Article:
Solar City CEO says tax credits will help tranform the energy industry
Solar City CEO and co-founder Lyndon Rive met with U.S. Senator Charles Schumer at the company's new RiverBend plant in South Buffalo on Tuesday.
Rive was in Paris for the recent climate talks and he says it was "amazing" to see world leaders taking climate change seriously. Two weeks later, Congress approved extending the Solar Investment Tax Credit.
"This clearly sends a message to the rest of the world that the U.S. is taking climate change seriously. That we're doing everything that we can to transform our energy infrastructure. There will be fights. There will be resistance in transforming it. But it's the right move," Rive said.
As part of the long-term ITC, businesses and residents that install a solar system will qualify for a 30 percent federal tax credit. Rive says it will allow solar to grow and create thousands of additional jobs. But he says critics always ask him, 'How long will solar need incentives?'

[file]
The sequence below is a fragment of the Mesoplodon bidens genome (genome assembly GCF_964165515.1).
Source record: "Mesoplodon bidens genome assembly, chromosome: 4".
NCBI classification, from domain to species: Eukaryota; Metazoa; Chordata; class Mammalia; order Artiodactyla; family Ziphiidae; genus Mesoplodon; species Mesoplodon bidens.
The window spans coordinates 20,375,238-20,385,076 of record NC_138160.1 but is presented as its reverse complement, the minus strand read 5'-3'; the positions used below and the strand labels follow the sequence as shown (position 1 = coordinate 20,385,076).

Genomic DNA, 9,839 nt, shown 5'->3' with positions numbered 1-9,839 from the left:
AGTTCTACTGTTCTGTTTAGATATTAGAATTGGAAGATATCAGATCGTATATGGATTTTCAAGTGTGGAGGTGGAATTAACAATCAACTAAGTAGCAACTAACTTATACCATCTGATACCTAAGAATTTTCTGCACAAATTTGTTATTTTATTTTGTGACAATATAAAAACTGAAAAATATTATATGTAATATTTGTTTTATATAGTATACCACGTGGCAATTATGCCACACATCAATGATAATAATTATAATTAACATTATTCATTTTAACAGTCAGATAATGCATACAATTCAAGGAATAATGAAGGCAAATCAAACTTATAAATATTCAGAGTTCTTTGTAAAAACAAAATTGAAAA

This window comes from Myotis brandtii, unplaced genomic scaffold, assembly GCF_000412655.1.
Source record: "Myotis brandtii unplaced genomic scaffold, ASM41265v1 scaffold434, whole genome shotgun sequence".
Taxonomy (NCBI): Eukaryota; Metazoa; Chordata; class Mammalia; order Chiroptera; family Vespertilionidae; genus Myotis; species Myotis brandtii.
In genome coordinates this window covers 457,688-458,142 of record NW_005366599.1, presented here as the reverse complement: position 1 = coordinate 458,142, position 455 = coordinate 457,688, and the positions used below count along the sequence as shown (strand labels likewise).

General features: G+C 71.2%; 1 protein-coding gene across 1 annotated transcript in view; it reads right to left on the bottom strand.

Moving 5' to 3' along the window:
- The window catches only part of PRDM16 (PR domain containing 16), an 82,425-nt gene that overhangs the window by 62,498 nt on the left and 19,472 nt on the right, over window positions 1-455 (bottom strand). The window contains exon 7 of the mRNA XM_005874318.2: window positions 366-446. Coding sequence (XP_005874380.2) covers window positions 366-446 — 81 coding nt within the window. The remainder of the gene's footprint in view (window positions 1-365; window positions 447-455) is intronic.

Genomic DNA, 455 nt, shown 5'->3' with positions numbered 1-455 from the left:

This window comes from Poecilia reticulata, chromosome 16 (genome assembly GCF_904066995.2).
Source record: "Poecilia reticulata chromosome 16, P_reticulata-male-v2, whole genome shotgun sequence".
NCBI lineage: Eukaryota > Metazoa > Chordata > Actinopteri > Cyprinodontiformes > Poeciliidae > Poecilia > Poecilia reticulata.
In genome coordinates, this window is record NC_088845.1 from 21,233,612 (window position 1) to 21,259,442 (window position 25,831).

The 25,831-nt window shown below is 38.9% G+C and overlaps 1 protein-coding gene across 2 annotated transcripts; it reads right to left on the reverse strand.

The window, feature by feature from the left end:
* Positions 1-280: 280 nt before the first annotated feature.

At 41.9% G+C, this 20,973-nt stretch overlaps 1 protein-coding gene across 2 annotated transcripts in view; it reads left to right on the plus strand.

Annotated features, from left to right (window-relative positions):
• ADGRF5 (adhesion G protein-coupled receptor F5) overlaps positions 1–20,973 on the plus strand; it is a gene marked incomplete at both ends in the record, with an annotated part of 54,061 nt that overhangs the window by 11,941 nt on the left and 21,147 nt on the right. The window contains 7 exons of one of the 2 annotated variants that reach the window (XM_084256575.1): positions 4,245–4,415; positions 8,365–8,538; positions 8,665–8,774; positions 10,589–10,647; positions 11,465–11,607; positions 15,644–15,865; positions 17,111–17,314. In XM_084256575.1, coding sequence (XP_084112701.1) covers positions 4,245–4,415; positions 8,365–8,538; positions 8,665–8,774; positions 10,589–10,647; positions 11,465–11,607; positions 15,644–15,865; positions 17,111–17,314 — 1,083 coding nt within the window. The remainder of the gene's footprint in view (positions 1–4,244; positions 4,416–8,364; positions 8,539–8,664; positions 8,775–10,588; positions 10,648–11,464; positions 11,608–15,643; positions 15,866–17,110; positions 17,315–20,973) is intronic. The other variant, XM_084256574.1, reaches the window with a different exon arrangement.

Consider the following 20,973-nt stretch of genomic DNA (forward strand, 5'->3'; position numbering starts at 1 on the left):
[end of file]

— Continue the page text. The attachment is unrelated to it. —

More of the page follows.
"Why aren't we asking the same question on fossil fuel. It's been incentivized for the last 80 years. And there's no expiration on the incentives for fossil fuels. The incentives go so deep you can't even track it," Rive said.
Riev says it's not just in America, it's worldwide. In his native South Africa, about one-third of the cost of coal is paid for by the government. Given the threat that climate change poses, he says it will be "bad for humanity" if solar is not adopted.
SolarCity's plant on South Park Avenue is slated to open in 2017.